This afternoon NVIDIA announced their quarterly earnings for Q1 2015. Overall GAAP revenue came in at $1.1B, up 16% year over year and down 4% sequentially. Gross margin was up slightly to 54.8%, up from 54.3% from Q1 2014, and up 0.7% from the previous quarter.

Most impressive of the numbers was the rise in net income, up 75% from Q1 2014 and coming in at $137M. Operating expenses were relatively flat sequentially, but up 4% from a year ago. This lead to an Earnings Per Share (EPS) of $0.24, an 85% increase from Q1 2014, although down $0.01 from last quarter. Non-GAAP EPS came in at $0.29, handily beating the analysts’ estimates of $0.17.

NVIDIA Q1 2015 Financial Results (GAAP)
In millions except EPS Q1'2015 Q4'2014 Q1'2014 Q/Q Y/Y
Revenue $1103 $1144 $955 -4% +16%
Gross Margin 54.8% 54.1% 54.3% +0.7% +0.5%
Operating Expenses $453 $452 $436 flat +4%
Net Income $137 $147 $78 -7% +75%
EPS $0.24 $0.25 $0.13 -4% +85%

 

NVIDIA Q1 2015 Financial Results (Non-GAAP)
In millions except EPS Q1'2015 Q4'2014 Q1'2014 Q/Q Y/Y
Revenue $1103 $1144 $955 -4% +16%
Gross Margin 55.1% 53.8% 54.6% +1.3% +0.5%
Operating Expenses $411 $408 $396 +1% +4%
Net Income $166 $187 $114 -11% +46%
EPS $0.29 $0.32 $0.18 -9% +61%

The GPU business is still the dominant division of NVIDIA, coming in at over 81% of the company’s entire revenue with $898M. GPU sales were strong for Q1, with revenue up 14% year over year, but down from Q4 2014. Most impressively, GeForce GTX GPUs for both desktops and notebooks grew 57% with strong demand for the newly released GTX 750 which is the first GPU based on Maxwell. NVIDIA stated that demand was strong in all markets for Desktop GPUs, and high-end notebook GPU volume also grew, but overall notebook GPU revenue was down. NVIDIA stated the seasonal decline in the desktop market more than offset the GTX GPU sales, contributing to the quarter over quarter decline.

Also on the GPU side, Quadro revenue increased with demand from all major OEM desktop and mobile workstation vendors. GRID sales were strong, and Tesla was also up. Tesla and GRID revenue increases was attributed to GPU acceleration opportunities, VDI deployments supporting Citrix, and streaming gaming providers.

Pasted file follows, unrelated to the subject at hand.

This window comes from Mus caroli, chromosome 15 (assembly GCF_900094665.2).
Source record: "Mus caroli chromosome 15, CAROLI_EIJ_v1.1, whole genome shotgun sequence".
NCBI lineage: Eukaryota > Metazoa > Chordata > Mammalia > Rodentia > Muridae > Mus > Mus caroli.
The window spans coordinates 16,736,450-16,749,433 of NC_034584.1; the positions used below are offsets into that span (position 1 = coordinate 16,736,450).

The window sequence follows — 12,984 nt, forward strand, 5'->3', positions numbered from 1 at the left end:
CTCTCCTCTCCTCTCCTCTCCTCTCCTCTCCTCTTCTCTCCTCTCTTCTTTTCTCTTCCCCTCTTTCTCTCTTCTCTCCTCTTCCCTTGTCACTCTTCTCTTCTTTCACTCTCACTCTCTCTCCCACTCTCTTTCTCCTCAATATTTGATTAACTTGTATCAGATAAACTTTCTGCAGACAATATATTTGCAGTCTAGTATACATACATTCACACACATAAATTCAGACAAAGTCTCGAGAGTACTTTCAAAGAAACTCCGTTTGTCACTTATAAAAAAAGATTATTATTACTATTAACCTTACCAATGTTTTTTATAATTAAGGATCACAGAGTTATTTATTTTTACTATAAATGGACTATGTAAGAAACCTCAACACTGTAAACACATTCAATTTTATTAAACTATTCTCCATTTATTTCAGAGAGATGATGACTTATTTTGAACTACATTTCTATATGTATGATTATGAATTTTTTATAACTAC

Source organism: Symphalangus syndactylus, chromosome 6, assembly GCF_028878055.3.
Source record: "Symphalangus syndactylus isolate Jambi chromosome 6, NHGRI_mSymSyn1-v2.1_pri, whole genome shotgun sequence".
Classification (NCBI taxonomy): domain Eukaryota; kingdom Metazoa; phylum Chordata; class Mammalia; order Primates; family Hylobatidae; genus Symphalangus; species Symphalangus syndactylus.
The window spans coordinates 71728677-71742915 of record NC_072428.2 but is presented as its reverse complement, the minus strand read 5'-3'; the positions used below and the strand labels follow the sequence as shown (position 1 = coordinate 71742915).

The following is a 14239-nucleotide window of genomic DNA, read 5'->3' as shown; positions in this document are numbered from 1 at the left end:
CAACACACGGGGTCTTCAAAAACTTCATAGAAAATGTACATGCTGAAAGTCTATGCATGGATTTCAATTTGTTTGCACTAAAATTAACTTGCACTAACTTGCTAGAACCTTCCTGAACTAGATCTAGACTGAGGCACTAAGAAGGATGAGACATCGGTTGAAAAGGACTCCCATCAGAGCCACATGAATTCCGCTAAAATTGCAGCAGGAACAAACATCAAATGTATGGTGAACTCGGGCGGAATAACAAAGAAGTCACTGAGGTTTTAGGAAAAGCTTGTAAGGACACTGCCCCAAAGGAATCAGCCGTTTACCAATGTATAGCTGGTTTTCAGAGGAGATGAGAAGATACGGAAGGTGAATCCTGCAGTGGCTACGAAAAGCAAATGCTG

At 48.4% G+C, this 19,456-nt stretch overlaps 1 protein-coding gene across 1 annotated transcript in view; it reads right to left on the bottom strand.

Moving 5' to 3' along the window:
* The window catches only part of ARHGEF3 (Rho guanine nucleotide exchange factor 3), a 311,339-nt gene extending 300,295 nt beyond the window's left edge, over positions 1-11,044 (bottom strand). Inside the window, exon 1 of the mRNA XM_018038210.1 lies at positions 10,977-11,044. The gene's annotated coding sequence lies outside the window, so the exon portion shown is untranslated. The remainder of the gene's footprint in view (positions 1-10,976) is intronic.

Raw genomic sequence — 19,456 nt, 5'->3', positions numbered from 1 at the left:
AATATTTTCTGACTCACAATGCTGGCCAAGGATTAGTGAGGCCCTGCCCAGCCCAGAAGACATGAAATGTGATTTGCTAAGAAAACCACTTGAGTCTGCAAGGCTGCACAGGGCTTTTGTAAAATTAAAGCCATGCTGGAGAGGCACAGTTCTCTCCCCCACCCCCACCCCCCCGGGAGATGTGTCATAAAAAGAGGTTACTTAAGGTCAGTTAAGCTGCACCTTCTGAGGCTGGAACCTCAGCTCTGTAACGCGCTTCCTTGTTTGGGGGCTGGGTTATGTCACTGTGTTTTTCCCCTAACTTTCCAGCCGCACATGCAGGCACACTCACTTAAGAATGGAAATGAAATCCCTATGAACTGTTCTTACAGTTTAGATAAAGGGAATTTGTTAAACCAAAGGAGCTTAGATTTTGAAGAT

Tegra Processor sales, which account for 12.6% of revenue, were up 35% year over year, and unlike GPU sales they were also up quarter over quarter 6%. The strong quarter for Tegra was attributed to a volume increase for smartphone and auto infotainment systems, but Android tablet SoCs were down partially offsetting the revenue gains. Automotive systems was up a healthy 60% year over year. Game consoles and embedded devices were down from Q1 2014, but the sequential growth of the Tegra division was attributed to the strong auto infotainment and embedded devices, so while embedded is down year over year, it’s recovered somewhat from the previous quarter.

NVIDIA has one other source of revenue which it reports on, which is $66M from patent license agreements with Intel.

NVIDIA Quarterly Revenue Comparison (GAAP)
In millions Q1'2015 Q4'2014 Q1'2014 Q/Q Y/Y
GPU $898 $947 $786 -5% +14%
Tegra Processor $139 $131 $103 +6% +35%
Other $66 $66 $66 flat flat

NVIDIA is projecting their Q2 revenue will be flat at $1.1B plus or minus 2%.

Overall it was a good quarter for NVIDIA. The strong demand for their new Maxwell GPUs. NVIDIA’s share of notebook computers is the highest since 2010. Although uptake of the Tegra 4 has been slow in tablets, NVIDIA has seen growth in Smartphone adoption as well as a strong automotive presence which is becoming more important with the growth in automotive infotainment systems in every single automotive brand. I’m sure they are hoping for some design wins with the Tegra K1, which looks like a nice upgrade over the Tegra 4, however there was no mention of it in the earnings release. We still have a few months for them to hit their target for the first half of 2014.